Fast forward two years from 1983 to 1985, CBS sold Fender to the employee-led ownership group headed by Bill Schultz. The sale, however, did not include the manufacturing facility, and as a result, except for a small number of already completed guitars, the only Fender guitars produced 1985 to 1986 were made in Japan by the FujiGen Gakki corporation.

This era brought about some fairly well-respected models as well, like the contemporary Strat. 1987 was a big year, as Fender purchased the production facility in Corona, California. American guitars were once again produced, and the early production USA guitars are widely considered to be some of the finest guitars Fender has ever built. Also in 1987, Fender opened the factory in Ensenada, Mexico. Fender moved the bulk of the non-USA models of Fender and Squier from Japan to Mexico. Moving into the 1990s, in general, throughout the ’90s, Fender continued to make guitars at the FujiGen Gakki plant in Japan, but these guitars were intended to be sold to the Japanese market.

Dyna Gakki and Tokai step in

They’re great guitars and they are labeled Made in Japan. Now, here is where you got to start paying attention. In 1992, the Dyna Gakki corporation began making guitars for Fender as well. These guitars were labeled as Crafted in Japan. There is all kinds of speculation as to the reasoning behind this, but from 1992 to 1996, it’s safe to assume that anything labeled as Crafted in Japan was made at the Dyna plants, and anything labeled Made in Japan was produced by FujiGen. The quality of the early ’90s CIJ is similar to that of MIJ.

In 1997, Fender’s presence in Japan had another big shift. The Tokai corporation joined with Dyna as the exclusive manufacturers of Fender guitars produced in Japan, and continued to be stamped Crafted in Japan. These early Tokai Fenders are the real deal. According to lore, some of the U.S. made Corona guitars from the late ’80s that we were talking about earlier, the guitars that were some of the finest Fender ever built, were actually built by Tokai.

Fender builds their own plant

Now we’ll jump all the way to 2007. From 2007 to 2015, Fender partnered with Kanda Shokai and Yamano Gakki to build their own Fender plants in Japan. For the most part, they produced guitars for the Japanese market, along with a few Fender special run models for the Western and U.S. markets. These instruments were stamped with Made in Japan, but also Crafted in Japan. Who knows why? The general assumption is that it was done purely for marketing purposes. After 2015, Fender bought out Kanda Shokai and Yamano Gakki, and the Japanese plant is now run by Fender. They still produce guitars primarily for the Japanese market, along with the FSR models that they have been producing. These guitars are labeled both Made in Japan and Crafted in Japan.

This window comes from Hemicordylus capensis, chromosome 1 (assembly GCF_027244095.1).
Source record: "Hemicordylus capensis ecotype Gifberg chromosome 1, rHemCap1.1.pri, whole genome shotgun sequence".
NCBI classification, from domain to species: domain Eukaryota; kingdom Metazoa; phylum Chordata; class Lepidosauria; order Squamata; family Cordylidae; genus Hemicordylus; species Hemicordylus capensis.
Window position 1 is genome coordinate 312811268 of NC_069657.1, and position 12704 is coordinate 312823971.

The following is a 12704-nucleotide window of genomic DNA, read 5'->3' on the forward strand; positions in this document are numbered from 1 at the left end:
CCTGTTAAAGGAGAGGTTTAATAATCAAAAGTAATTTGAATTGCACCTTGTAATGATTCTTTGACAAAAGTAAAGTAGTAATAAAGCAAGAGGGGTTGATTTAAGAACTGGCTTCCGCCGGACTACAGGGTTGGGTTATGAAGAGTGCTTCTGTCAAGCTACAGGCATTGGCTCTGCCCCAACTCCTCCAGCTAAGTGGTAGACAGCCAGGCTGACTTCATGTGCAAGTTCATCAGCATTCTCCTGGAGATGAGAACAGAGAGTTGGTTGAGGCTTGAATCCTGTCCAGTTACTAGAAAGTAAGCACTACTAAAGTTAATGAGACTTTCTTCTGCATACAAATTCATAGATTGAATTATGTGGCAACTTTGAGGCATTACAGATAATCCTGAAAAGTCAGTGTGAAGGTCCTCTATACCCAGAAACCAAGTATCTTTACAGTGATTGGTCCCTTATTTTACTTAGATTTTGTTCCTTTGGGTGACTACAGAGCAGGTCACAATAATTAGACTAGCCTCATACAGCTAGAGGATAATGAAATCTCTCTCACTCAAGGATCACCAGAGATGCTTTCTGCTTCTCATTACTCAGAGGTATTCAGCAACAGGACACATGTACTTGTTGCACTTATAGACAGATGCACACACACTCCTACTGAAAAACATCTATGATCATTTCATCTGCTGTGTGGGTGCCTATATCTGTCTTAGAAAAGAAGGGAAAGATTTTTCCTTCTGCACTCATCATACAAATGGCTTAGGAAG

So where did my CIJ Fenders come from?

So let’s take some of this information and see if we can trace back the two Japanese Fenders that I’ve personally owned.

This Jaguar [shown in video above], the one that I love so much, was made in 1999, and it’s labeled as Crafted in Japan. I now know that it was made by Tokai and is one of “the good ones.” But really, even if it wasn’t one of the good ones on paper, it’s still one of the most incredible guitars I’ve ever played. And the CIJ Jazzmaster that haunts my memories, well, that Jazzmaster was produced in 2002, and I now know that it was one of the early-ish Tokai Fenders. Therefore, the price bump would have been justified from a market perspective, I guess. (I almost walked into a significantly longer article there.)

So what did I learn here? Well, I learned that manufacturing is complex. We tend to like simple. We want a simple explanation, a thumbs up or a thumbs down. We’re simply not going to get that with the CIJ, MIJ controversy.

Let’s sum up what we can definitively know from the timeline that we just discussed.